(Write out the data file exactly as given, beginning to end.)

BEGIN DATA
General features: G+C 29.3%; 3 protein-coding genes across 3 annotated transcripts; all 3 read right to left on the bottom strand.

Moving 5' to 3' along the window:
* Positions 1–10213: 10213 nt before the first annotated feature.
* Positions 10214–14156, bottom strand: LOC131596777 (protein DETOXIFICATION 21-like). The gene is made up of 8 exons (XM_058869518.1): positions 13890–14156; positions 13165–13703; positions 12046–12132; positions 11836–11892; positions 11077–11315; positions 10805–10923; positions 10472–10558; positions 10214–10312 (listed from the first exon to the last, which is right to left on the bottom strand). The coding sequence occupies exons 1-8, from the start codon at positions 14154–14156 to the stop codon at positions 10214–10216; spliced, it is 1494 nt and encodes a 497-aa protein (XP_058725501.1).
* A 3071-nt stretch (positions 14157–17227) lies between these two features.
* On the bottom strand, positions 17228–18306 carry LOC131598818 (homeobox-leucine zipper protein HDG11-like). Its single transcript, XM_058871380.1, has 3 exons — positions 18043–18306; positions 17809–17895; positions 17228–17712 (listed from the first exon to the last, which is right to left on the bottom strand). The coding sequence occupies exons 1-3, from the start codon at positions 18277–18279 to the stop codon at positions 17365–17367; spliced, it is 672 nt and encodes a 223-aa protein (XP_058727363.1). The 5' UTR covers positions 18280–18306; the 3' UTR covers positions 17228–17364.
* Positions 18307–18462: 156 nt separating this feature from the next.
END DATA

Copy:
General features: G+C 29.3%; 3 protein-coding genes across 3 annotated transcripts; all 3 read right to left on the bottom strand.

Moving 5' to 3' along the window:
* Positions 1–10213: 10213 nt before the first annotated feature.
* Positions 10214–14156, bottom strand: LOC131596777 (protein DETOXIFICATION 21-like). The gene is made up of 8 exons (XM_058869518.1): positions 13890–14156; positions 13165–13703; positions 12046–12132; positions 11836–11892; positions 11077–11315; positions 10805–10923; positions 10472–10558; positions 10214–10312 (listed from the first exon to the last, which is right to left on the bottom strand). The coding sequence occupies exons 1-8, from the start codon at positions 14154–14156 to the stop codon at positions 10214–10216; spliced, it is 1494 nt and encodes a 497-aa protein (XP_058725501.1).
* A 3071-nt stretch (positions 14157–17227) lies between these two features.
* On the bottom strand, positions 17228–18306 carry LOC131598818 (homeobox-leucine zipper protein HDG11-like). Its single transcript, XM_058871380.1, has 3 exons — positions 18043–18306; positions 17809–17895; positions 17228–17712 (listed from the first exon to the last, which is right to left on the bottom strand). The coding sequence occupies exons 1-3, from the start codon at positions 18277–18279 to the stop codon at positions 17365–17367; spliced, it is 672 nt and encodes a 223-aa protein (XP_058727363.1). The 5' UTR covers positions 18280–18306; the 3' UTR covers positions 17228–17364.
* Positions 18307–18462: 156 nt separating this feature from the next.